A spotlight on Murata Europe

Glenn Palmer

This month’s spotlight is on Murata Europe. We talk to Glenn Palmer, president of Murata Europe, to find out more about the European electronics industry and Murata’s place in it

Glenn Palmer joined Murata in June 1989, having previously worked for Pilkington. His transition from a British business culture to a Japanese one was a positive move, as witnessed by his almost 30 years with the company. He started out as customer service manager in the UK, moving on to gain experience of different business functions including warehouse management, quality control, and sales and marketing. This all-round customer insight earned him an invitation to become managing director of the UK business in 2007. Shortly afterwards, Murata formed a pan-European company and Palmer added European distribution and regional sales to his responsibilities. Such was his success in the role that he became president of Murata EMEA in 2013. So, given this long-term track record of success in the electronics industry, what are Palmer’s views on the state of the industry, and more?

Murata is known globally for its ceramic-based passive electronic components and solutions, communication modules and power supplies. How has the company evolved during your tenure as president of Murata Europe?

Since 2013, when I moved to the Netherlands to take over the role of president of Murata EMEA, the global company has doubled revenues from650 billion yen in 2013 to circa 1.3 trillion yen, and we have gone from 40,000 people globally to more than 70,000 in that time. Saying that, Murata is still a family company; it is just that the family has grown.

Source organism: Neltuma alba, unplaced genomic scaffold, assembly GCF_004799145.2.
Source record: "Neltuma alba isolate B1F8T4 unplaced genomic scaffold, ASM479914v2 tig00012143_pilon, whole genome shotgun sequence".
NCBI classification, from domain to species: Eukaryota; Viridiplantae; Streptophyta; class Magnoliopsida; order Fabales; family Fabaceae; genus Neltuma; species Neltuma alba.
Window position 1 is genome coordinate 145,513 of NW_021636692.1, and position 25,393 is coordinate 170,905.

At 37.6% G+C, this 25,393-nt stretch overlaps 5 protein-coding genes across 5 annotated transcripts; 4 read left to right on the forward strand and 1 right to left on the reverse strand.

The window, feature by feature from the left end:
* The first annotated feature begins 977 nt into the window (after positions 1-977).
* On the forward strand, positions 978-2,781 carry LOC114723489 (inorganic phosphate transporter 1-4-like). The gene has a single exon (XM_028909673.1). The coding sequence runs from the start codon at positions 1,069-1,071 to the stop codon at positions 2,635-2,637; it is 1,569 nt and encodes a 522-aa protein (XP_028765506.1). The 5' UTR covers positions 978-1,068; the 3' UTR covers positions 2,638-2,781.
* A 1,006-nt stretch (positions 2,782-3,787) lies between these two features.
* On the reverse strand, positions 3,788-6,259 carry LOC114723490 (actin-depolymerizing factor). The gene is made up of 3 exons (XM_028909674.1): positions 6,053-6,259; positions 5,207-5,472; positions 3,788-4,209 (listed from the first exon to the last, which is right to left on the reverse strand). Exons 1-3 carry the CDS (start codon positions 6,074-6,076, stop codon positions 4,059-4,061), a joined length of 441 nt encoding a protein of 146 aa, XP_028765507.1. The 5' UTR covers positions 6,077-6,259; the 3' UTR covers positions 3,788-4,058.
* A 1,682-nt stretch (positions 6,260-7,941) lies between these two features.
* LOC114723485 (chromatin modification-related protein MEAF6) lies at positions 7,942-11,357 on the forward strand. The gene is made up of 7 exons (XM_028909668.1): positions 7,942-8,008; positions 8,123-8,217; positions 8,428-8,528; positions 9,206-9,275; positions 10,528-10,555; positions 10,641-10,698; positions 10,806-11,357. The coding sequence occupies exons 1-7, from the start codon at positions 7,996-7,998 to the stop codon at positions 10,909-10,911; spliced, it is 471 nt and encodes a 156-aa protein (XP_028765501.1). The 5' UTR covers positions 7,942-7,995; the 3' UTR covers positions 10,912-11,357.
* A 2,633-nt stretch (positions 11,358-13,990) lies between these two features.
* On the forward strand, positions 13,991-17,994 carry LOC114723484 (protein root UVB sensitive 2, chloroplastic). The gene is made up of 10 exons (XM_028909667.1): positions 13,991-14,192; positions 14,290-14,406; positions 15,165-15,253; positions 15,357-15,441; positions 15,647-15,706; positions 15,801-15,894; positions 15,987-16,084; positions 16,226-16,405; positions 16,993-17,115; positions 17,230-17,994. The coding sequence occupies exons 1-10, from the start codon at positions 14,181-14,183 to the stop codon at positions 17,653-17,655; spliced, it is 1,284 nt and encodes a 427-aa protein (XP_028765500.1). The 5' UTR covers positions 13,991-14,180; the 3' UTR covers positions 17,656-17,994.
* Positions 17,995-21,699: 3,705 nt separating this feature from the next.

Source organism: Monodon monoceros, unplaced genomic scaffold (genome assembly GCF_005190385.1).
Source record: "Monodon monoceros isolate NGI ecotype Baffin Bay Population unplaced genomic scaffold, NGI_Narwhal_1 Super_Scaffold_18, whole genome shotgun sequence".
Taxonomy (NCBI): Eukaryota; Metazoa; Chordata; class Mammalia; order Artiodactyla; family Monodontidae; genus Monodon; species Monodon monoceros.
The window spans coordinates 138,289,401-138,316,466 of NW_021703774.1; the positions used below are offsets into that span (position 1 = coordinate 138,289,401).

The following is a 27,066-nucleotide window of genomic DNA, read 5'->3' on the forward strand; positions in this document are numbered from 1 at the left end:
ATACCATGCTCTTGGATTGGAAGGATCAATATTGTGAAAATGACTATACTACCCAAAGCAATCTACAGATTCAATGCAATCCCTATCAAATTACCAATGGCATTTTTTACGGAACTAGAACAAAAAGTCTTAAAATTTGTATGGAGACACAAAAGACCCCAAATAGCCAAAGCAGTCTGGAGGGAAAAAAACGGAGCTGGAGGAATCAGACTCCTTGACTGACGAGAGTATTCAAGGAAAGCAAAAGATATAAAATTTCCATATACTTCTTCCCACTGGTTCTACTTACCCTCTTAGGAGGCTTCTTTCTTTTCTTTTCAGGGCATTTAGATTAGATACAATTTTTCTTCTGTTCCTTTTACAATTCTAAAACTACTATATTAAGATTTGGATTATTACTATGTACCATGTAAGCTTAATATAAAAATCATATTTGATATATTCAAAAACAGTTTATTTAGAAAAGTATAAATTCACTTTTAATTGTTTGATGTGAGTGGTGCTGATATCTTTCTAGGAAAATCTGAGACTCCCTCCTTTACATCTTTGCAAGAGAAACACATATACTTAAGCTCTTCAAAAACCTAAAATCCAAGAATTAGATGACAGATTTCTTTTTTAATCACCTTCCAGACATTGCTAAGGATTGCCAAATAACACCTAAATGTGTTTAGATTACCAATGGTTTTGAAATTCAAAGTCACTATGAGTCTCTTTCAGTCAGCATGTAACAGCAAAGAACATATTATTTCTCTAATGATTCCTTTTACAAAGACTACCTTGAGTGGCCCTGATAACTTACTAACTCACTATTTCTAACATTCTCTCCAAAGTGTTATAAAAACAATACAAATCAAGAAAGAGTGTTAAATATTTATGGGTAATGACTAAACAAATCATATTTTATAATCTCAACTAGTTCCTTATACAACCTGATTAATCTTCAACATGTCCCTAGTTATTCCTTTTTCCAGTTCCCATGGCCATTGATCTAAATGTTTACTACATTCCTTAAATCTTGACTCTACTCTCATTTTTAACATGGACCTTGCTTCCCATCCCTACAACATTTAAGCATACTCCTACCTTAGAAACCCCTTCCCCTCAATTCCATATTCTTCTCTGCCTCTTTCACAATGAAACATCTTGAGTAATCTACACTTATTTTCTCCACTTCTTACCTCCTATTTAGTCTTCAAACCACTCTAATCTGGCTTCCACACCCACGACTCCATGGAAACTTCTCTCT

From a technology standpoint, the biggest change has been the addition of non-ceramic-based products to our portfolio. In 2014, we acquired Peregrine Semiconductor’s RF front-end technology, and more recently, Sony’s lithium-ion battery business and Arctic Sand’s low-power semiconductor technologies. These represent an expansion of our technology offering. Meanwhile, the 2016 acquisition of IPDiA S.A., the French 3D silicon capacitor technology pioneersubsequently renamed MurataIntegrated PassiveSolutions, and Vios Medical in the US, which provides IoT-connected continuous patient monitoring systems, take us in a systems integration direction.

Has Murata’s global growth been reflected in Europe, and what is your view on the shape of the European electronics market currently?

Yes, during my tenure, Murata’s European business has grown from 500 million euro to more than 1 billion this year. We have five principal sales and marketing offices in Europe – in Nürnberg, Paris, Milan, Hoofddorp and Fleet, and a further 10 smaller offices –and all are extremely positive right now. All the major markets in Europe are performing well, and our view is that the European economy is very strong.

Murata Europe has an aggressive growth plan for 2018 and we are confident going forward. There are lots of key initiatives taking place in the areas of automotive, energy, IoT and telecoms infrastructure and we are well positioned to make the most of every one of them.

What impact is Brexit likely to have on Murata’s business?

Our UK business represents seven per cent of the European turnover. Responding to market demand, we reorganisedthe business several years ago to form one pan-European entity. We would be concerned if duties were applied to products to ship into the UK market, but we wouldn’t expect that to have a big impact on our business. We have a number of sister companies throughout Europe involved in design, including Murata Power Solutions in Milton Keynes.

What are the predominant trends within the electronics industry that Murata’s European business is responding to?